# Assuming the server is equivalently written in PHP...
curl http://localhost:3000/api/delayed & curl http://localhost:3000/api/immediate  
# Returns 'bar' immediately and 'foo' 2s after.

Huh. That's a bummer. Node doesn't handle a commonplace situation nearly as well as PHP. It's beginning to look like a Node production server will need a separate "crunch" cluster to run numbers. Perhaps that separation of concerns (request handling vs. number crunching) is a good idea anyway, but right now it seems like an unfortunate limitation. What can be done about it?

What Node does pretty well

Node provides an easy way to fork multiple instances of Node, creating a cluster. There's an excellent tutorial on the topic. Here's the key bit of code, slightly modified for simplicity:

var cluster = require("cluster");  
var numForks = 4;

if (cluster.isMaster) {  
  for (var i = 0; i < numForks; i++) {
    cluster.fork();
  }

  cluster.on("exit", function(worker, code, signal) {
    cluster.fork();
  });
} else {
  // Server creation code here
}

With this surprisingly small amount of code, you can create multiple forks. A fork is completely isolated, unlike threads; its in-memory store is not shared. Using this setup, the number-crunching code that originally caused the Node server to hang is now gracefully managed by sending subsequent requests off to forks that are available for doing work.

curl http://localhost:3000/api/delayed & curl http://localhost:3000/api/immediate  
# Returns 'bar' immediately and 'foo' 2s after.

With the cluster npm module, Node is back in the game and able to handle intensive data operations, much like PHP.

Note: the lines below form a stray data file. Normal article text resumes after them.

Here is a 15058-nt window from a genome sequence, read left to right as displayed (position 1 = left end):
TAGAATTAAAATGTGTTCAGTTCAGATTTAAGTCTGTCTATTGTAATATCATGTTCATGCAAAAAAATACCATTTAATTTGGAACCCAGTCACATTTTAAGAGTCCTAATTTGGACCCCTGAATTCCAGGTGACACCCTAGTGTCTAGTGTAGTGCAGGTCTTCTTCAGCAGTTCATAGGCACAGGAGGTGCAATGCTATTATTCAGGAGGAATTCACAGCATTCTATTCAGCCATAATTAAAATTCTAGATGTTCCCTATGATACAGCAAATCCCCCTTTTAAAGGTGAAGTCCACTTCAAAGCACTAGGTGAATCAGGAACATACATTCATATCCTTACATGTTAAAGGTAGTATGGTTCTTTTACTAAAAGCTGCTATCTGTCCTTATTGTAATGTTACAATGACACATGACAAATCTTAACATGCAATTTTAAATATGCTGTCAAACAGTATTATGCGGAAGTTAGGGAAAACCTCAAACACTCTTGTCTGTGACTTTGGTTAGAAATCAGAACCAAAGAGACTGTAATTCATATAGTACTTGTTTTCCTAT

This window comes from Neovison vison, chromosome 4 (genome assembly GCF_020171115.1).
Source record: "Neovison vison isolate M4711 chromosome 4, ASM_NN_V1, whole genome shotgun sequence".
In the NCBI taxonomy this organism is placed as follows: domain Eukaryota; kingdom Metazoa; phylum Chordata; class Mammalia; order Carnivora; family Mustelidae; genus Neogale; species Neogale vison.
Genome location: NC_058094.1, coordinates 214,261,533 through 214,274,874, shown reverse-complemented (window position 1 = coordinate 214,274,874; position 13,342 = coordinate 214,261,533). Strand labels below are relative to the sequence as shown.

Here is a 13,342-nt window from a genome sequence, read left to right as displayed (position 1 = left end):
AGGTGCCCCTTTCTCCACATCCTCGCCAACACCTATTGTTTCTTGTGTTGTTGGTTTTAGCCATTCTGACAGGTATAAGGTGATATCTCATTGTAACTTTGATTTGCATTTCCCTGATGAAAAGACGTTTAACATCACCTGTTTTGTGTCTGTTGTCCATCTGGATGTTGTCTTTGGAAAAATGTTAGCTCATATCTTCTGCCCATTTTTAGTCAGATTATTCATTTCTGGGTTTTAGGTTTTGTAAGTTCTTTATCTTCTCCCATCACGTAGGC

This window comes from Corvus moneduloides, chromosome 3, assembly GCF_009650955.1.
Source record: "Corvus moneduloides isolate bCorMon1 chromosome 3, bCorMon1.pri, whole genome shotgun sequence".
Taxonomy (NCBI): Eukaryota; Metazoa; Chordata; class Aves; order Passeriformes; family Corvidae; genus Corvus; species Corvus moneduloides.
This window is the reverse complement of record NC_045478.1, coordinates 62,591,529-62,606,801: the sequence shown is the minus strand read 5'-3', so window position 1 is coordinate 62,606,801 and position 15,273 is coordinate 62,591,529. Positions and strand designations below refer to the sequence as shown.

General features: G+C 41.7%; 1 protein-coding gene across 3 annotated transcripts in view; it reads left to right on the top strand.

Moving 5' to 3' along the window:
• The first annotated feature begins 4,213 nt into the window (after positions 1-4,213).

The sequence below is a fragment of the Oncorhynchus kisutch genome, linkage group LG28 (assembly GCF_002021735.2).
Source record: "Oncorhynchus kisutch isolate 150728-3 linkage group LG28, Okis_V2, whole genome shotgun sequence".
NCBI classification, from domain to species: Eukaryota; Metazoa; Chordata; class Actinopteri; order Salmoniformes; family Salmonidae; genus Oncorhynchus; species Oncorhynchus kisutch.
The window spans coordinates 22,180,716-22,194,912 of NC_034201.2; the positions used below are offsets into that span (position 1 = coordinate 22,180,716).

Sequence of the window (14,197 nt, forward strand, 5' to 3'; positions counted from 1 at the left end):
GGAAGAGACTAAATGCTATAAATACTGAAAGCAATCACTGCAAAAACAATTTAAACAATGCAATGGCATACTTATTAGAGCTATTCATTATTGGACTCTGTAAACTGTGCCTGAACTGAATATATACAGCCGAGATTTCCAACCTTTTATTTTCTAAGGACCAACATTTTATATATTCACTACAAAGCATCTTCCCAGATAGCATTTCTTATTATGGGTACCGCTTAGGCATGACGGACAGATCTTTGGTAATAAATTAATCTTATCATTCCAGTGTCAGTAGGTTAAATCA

It's worth reiterating that these two approaches (forking vs. threading) are fundamentally different. With forking, you cannot use multiple cores to speed up the processing of a particular operation. But, it can be used to handle multiple request concurrently when they are blocking operations. With threading, multiple cores can, in theory, be used to speed up the operations on a single request. [EDIT] Forking creates its own process with access to its own memory. Threading, by contrast, preserves access to the same memory (which is both a feature and a source of consternation). However, forking can still be used to speed up the work of a single request. Forked processes can communicate with each other through the child_process.fork() API. It's a similar model to web workers -- create an isolated environment to do some work, do the work, and return the results. Additionally, the cluster module allows for socket sharing across forks. [/EDIT -- thanks to John Jarvis for the tip.]

Conclusion

It's hard to beat Node at asynchronous operations; while other languages like Ruby and Python support it, Node was structured expressly to optimize asynchronocity.

Meanwhile, the cluster module helps Node handle multiple requests with blocking operations concurrently through forks.

As is the case in much of software engineering, choosing one language/framework/technology/data structure or another is about a balance of tradeoffs. Node does some things really well, others not so much. Hopefully this post gave some insight into the balance of forces in Node.